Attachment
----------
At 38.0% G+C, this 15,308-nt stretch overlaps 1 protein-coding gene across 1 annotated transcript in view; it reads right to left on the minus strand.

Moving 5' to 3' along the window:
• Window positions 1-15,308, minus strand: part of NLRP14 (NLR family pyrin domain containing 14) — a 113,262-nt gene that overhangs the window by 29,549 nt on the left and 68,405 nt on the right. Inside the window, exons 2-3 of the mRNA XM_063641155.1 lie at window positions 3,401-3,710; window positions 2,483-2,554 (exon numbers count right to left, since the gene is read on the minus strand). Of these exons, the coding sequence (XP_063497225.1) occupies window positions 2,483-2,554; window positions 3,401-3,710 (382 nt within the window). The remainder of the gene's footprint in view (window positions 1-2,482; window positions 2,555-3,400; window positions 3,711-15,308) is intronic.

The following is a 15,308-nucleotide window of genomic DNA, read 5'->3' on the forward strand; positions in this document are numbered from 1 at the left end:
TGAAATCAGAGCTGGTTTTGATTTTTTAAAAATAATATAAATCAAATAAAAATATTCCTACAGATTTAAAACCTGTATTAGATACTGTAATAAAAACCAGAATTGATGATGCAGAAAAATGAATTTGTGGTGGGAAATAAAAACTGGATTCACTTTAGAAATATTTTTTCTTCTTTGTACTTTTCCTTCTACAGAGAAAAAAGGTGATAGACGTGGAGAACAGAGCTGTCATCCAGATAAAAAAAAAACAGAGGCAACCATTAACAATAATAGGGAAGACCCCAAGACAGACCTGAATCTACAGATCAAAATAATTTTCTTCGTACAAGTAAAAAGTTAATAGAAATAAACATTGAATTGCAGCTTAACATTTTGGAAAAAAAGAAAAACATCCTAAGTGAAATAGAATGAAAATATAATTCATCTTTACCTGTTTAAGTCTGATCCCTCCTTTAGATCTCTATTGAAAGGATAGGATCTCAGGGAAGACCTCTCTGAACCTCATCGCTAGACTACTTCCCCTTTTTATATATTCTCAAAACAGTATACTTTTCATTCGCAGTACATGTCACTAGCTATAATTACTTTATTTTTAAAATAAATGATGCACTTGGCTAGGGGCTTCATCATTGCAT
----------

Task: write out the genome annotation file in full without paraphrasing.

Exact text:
At 38.0% G+C, this 15,308-nt stretch overlaps 1 protein-coding gene across 1 annotated transcript in view; it reads right to left on the minus strand.

Moving 5' to 3' along the window:
• Window positions 1-15,308, minus strand: part of NLRP14 (NLR family pyrin domain containing 14) — a 113,262-nt gene that overhangs the window by 29,549 nt on the left and 68,405 nt on the right. Inside the window, exons 2-3 of the mRNA XM_063641155.1 lie at window positions 3,401-3,710; window positions 2,483-2,554 (exon numbers count right to left, since the gene is read on the minus strand). Of these exons, the coding sequence (XP_063497225.1) occupies window positions 2,483-2,554; window positions 3,401-3,710 (382 nt within the window). The remainder of the gene's footprint in view (window positions 1-2,482; window positions 2,555-3,400; window positions 3,711-15,308) is intronic.

The following is a 15,308-nucleotide window of genomic DNA, read 5'->3' on the forward strand; positions in this document are numbered from 1 at the left end:
TGAAATCAGAGCTGGTTTTGATTTTTTAAAAATAATATAAATCAAATAAAAATATTCCTACAGATTTAAAACCTGTATTAGATACTGTAATAAAAACCAGAATTGATGATGCAGAAAAATGAATTTGTGGTGGGAAATAAAAACTGGATTCACTTTAGAAATATTTTTTCTTCTTTGTACTTTTCCTTCTACAGAGAAAAAAGGTGATAGACGTGGAGAACAGAGCTGTCATCCAGATAAAAAAAAAACAGAGGCAACCATTAACAATAATAGGGAAGACCCCAAGACAGACCTGAATCTACAGATCAAAATAATTTTCTTCGTACAAGTAAAAAGTTAATAGAAATAAACATTGAATTGCAGCTTAACATTTTGGAAAAAAAGAAAAACATCCTAAGTGAAATAGAATGAAAATATAATTCATCTTTACCTGTTTAAGTCTGATCCCTCCTTTAGATCTCTATTGAAAGGATAGGATCTCAGGGAAGACCTCTCTGAACCTCATCGCTAGACTACTTCCCCTTTTTATATATTCTCAAAACAGTATACTTTTCATTCGCAGTACATGTCACTAGCTATAATTACTTTATTTTTAAAATAAATGATGCACTTGGCTAGGGGCTTCATCATTGCAT